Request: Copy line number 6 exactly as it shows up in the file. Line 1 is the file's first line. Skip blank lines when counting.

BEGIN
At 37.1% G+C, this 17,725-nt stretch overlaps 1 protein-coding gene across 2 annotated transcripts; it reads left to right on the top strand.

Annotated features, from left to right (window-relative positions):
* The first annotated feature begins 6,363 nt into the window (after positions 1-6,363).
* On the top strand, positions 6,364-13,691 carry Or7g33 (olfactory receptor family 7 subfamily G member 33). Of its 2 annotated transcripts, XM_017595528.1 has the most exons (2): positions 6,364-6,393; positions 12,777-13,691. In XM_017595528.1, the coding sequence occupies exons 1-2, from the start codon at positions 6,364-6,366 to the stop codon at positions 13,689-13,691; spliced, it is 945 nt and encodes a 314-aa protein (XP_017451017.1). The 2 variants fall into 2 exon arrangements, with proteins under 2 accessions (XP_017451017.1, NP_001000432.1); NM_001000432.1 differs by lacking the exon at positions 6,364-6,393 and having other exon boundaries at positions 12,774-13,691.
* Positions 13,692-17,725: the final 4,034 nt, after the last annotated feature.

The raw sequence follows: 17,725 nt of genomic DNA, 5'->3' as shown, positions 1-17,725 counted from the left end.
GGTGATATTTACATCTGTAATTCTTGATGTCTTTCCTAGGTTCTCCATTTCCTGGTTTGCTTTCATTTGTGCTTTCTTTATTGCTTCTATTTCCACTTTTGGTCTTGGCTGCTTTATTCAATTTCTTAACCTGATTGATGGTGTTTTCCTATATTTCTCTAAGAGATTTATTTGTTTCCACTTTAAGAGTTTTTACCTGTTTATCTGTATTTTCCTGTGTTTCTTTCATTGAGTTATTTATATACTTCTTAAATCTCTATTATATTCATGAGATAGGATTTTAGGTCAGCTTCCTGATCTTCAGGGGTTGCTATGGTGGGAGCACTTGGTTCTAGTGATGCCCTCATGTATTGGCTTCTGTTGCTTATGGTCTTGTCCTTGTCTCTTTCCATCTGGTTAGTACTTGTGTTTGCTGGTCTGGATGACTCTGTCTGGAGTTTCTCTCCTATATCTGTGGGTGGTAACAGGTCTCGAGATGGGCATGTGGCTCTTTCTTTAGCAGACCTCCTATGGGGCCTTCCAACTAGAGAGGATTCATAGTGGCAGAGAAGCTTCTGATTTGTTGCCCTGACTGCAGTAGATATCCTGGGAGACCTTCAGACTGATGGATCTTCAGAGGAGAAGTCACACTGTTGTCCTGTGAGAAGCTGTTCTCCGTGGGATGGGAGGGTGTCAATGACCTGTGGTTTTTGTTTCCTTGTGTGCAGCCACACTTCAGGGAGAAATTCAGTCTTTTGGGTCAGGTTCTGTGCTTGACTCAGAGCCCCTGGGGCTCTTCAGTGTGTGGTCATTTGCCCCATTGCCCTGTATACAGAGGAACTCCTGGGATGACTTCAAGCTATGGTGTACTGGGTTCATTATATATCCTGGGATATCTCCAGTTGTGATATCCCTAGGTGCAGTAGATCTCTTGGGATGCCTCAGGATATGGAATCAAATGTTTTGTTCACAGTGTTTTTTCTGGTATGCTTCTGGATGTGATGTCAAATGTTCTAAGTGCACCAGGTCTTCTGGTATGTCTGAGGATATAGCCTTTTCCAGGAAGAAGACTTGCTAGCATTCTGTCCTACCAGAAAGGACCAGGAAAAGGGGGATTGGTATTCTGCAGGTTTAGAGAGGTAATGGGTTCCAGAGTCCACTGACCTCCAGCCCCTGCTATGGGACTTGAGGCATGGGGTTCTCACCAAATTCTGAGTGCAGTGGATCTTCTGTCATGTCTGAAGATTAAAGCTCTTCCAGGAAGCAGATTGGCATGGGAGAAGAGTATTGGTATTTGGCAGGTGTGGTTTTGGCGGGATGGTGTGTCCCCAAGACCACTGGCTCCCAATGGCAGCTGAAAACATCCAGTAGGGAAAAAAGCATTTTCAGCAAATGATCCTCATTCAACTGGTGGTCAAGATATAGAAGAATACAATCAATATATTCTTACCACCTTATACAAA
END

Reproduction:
The raw sequence follows: 17,725 nt of genomic DNA, 5'->3' as shown, positions 1-17,725 counted from the left end.